Sign up for our daily briefing

Make your busy days simpler with Axios AM/PM. Catch up on what's new and why it matters in just 5 minutes.

Please enter a valid email.

Please enter a valid email.

Subscription failed
Thank you for subscribing!

Stay on top of the latest market trends

Subscribe to Axios Markets for the latest market trends and economic insights. Sign up for free.

Please enter a valid email.

Please enter a valid email.

Subscription failed
Thank you for subscribing!

Sports news worthy of your time

Binge on the stats and stories that drive the sports world with Axios Sports. Sign up for free.

Please enter a valid email.

Please enter a valid email.

Subscription failed
Thank you for subscribing!

Tech news worthy of your time

Get our smart take on technology from the Valley and D.C. with Axios Login. Sign up for free.

Please enter a valid email.

Please enter a valid email.

Subscription failed
Thank you for subscribing!

Get the inside stories

Get an insider's guide to the new White House with Axios Sneak Peek. Sign up for free.

Please enter a valid email.

Please enter a valid email.

Subscription failed
Thank you for subscribing!

Catch up on coronavirus stories and special reports, curated by Mike Allen everyday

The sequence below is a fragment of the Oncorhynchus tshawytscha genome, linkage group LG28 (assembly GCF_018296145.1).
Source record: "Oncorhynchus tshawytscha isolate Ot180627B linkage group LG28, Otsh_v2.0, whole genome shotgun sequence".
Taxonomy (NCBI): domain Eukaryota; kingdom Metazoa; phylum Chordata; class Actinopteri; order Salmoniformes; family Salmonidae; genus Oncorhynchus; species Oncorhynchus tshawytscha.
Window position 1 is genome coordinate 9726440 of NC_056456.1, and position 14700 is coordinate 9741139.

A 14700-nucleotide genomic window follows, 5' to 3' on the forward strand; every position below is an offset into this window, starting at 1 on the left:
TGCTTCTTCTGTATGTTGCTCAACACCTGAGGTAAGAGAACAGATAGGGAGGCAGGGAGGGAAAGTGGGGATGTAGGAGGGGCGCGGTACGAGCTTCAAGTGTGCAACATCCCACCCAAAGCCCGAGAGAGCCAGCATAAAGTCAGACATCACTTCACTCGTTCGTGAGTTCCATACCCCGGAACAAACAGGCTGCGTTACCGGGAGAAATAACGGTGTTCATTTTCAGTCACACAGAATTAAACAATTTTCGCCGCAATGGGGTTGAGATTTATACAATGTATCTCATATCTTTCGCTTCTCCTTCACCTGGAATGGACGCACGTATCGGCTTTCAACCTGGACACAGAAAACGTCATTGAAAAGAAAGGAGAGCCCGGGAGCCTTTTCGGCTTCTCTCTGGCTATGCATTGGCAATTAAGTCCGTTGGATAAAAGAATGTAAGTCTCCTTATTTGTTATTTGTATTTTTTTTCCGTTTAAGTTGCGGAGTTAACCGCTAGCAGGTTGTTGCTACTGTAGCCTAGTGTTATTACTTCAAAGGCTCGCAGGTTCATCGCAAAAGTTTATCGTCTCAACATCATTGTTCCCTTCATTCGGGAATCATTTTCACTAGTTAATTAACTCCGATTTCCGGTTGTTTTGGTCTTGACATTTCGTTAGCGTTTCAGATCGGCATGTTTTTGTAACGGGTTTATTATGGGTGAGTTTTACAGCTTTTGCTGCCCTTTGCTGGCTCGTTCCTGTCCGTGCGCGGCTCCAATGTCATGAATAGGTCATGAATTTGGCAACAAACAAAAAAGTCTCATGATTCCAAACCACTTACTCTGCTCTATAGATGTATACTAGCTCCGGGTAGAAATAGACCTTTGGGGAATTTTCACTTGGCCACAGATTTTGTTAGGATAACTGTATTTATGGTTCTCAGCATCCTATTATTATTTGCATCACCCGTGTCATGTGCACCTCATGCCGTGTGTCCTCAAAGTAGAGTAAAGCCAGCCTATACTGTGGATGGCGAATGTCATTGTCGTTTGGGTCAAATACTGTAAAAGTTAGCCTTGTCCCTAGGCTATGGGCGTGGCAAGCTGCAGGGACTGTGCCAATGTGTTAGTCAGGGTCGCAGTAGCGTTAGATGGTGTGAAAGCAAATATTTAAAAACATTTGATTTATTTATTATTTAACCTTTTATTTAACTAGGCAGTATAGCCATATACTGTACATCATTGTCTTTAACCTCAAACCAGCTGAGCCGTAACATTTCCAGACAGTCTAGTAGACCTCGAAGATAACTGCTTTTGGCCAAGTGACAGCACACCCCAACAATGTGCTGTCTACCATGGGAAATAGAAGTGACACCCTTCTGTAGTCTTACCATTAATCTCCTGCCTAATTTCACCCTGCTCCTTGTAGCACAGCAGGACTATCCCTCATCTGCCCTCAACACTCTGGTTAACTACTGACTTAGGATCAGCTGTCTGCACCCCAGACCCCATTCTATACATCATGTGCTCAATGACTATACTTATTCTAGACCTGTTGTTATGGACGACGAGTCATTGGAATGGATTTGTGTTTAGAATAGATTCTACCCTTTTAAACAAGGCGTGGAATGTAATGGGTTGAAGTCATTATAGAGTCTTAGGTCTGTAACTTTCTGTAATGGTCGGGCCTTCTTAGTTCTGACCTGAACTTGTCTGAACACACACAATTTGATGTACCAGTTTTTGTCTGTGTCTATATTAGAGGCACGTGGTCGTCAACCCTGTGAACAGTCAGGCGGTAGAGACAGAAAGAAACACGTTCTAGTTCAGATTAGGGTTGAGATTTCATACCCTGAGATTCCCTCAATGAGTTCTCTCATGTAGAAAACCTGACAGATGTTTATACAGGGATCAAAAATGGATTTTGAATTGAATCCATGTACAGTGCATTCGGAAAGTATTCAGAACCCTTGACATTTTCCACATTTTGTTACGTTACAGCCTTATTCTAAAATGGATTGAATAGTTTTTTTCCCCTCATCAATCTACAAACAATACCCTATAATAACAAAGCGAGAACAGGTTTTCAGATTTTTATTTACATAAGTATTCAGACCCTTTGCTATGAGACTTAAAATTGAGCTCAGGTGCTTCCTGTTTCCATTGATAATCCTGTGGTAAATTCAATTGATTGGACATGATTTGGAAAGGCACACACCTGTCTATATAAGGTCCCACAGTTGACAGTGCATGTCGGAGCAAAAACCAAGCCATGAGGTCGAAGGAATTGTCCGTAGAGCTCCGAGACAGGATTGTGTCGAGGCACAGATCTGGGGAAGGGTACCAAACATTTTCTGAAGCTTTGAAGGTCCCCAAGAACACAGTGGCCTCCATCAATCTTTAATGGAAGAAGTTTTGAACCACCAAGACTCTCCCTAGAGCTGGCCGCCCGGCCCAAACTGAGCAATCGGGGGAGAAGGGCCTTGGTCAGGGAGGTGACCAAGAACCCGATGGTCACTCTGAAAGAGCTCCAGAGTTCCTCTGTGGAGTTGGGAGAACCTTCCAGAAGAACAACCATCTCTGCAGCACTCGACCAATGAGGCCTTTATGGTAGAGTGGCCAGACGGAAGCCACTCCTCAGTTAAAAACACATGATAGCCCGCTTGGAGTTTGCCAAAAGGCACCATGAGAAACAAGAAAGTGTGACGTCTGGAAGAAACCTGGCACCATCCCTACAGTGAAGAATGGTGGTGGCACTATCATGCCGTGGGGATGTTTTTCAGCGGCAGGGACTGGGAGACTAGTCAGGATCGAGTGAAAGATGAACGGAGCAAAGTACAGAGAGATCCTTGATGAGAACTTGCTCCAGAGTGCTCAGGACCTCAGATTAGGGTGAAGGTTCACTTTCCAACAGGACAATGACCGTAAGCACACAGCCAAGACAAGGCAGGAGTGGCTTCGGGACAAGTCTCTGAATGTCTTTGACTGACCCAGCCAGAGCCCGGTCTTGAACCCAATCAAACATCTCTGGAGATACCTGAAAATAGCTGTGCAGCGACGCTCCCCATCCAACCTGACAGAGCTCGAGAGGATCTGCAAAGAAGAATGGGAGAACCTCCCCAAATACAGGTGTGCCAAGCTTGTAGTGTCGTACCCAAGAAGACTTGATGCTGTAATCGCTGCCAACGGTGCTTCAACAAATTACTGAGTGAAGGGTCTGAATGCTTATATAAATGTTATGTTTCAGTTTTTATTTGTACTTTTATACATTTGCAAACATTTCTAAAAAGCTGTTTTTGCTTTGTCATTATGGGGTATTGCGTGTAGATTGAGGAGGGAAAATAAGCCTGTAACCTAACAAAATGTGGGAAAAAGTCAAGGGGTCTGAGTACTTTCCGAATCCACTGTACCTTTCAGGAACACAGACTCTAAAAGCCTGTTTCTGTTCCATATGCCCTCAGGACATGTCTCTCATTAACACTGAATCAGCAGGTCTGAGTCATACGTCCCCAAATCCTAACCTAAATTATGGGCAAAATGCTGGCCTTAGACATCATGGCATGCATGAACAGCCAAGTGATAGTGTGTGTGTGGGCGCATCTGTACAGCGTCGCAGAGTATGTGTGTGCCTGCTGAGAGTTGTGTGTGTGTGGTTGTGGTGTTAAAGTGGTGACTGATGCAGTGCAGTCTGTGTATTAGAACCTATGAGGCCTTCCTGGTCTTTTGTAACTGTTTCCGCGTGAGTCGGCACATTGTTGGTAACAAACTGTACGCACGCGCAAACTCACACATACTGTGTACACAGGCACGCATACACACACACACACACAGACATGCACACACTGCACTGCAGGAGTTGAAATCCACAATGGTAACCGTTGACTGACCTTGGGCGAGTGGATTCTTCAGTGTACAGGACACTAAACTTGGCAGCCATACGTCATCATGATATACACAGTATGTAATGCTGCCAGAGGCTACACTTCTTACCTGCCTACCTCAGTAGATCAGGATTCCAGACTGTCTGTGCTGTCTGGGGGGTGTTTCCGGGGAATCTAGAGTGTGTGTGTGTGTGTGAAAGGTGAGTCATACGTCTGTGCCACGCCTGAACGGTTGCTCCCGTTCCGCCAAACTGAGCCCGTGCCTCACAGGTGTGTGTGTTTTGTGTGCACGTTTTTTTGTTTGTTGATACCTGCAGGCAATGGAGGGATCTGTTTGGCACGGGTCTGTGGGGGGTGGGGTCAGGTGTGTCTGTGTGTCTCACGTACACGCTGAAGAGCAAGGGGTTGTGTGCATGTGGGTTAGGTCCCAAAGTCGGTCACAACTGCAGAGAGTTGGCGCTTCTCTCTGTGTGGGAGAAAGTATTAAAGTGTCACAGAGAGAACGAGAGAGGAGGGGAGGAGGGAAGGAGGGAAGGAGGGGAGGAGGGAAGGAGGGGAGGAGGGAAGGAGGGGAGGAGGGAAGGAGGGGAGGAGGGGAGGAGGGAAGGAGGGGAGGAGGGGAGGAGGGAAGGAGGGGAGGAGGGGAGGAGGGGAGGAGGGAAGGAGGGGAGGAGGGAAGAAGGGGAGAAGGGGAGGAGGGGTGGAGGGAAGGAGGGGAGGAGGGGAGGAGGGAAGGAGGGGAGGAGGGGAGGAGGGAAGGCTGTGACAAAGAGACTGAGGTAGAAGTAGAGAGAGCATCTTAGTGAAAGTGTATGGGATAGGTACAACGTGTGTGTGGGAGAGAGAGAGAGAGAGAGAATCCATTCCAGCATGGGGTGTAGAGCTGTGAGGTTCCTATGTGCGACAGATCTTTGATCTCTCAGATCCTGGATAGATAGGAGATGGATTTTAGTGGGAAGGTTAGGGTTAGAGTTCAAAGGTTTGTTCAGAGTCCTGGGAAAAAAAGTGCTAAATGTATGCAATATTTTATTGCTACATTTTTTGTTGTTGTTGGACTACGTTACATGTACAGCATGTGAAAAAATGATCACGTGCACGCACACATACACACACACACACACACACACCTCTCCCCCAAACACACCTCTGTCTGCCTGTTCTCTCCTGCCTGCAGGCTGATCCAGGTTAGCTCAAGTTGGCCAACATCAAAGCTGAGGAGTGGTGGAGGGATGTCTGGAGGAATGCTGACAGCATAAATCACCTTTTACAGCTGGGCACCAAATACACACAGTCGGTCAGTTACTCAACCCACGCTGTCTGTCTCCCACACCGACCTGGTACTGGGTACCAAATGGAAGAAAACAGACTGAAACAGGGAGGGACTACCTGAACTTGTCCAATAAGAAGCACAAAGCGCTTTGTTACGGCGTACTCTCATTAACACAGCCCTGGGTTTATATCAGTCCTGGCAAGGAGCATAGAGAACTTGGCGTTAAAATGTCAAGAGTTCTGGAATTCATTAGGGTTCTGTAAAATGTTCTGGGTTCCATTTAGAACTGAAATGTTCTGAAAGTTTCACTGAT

Catch up on coronavirus stories and special reports, curated by Mike Allen everyday

Please enter a valid email.

Please enter a valid email.

Subscription failed
Thank you for subscribing!

Want a daily digest of the top Denver news?

Get a daily digest of the most important stories affecting your hometown with Axios Denver

Please enter a valid email.

Please enter a valid email.

Subscription failed
Thank you for subscribing!

Want a daily digest of the top Des Moines news?

Get a daily digest of the most important stories affecting your hometown with Axios Des Moines

Please enter a valid email.

Please enter a valid email.

Subscription failed
Thank you for subscribing!

Want a daily digest of the top Twin Cities news?

Get a daily digest of the most important stories affecting your hometown with Axios Twin Cities

Please enter a valid email.

Please enter a valid email.

Subscription failed
Thank you for subscribing!

Want a daily digest of the top Tampa Bay news?

Get a daily digest of the most important stories affecting your hometown with Axios Tampa Bay

Please enter a valid email.

Please enter a valid email.

Subscription failed
Thank you for subscribing!

Want a daily digest of the top Charlotte news?

Get a daily digest of the most important stories affecting your hometown with Axios Charlotte

Please enter a valid email.

Please enter a valid email.

Subscription failed
Thank you for subscribing!

Please enter a valid email.

Please enter a valid email.

Subscription failed
Thank you for subscribing!

Lazaro Gamio / Axios

Back in 2011, investor Peter Thiel's VC firm, Founders Fund, published on its website: "We wanted flying cars, instead we got 140 characters."

We may have gotten 140 characters first thanks to Twitter, but flying cars are certainly still in Silicon Valley's plans.

Why it matters: Silicon Valley is often criticized for pouring capital into startups building luxury products for the 1% or yet another photo-sharing app, but it's also going after much more ambitious goals. Often, these ambitions seem straight out of a science fiction novel, and yet some of the biggest tech companies are heavily pursuing those projects.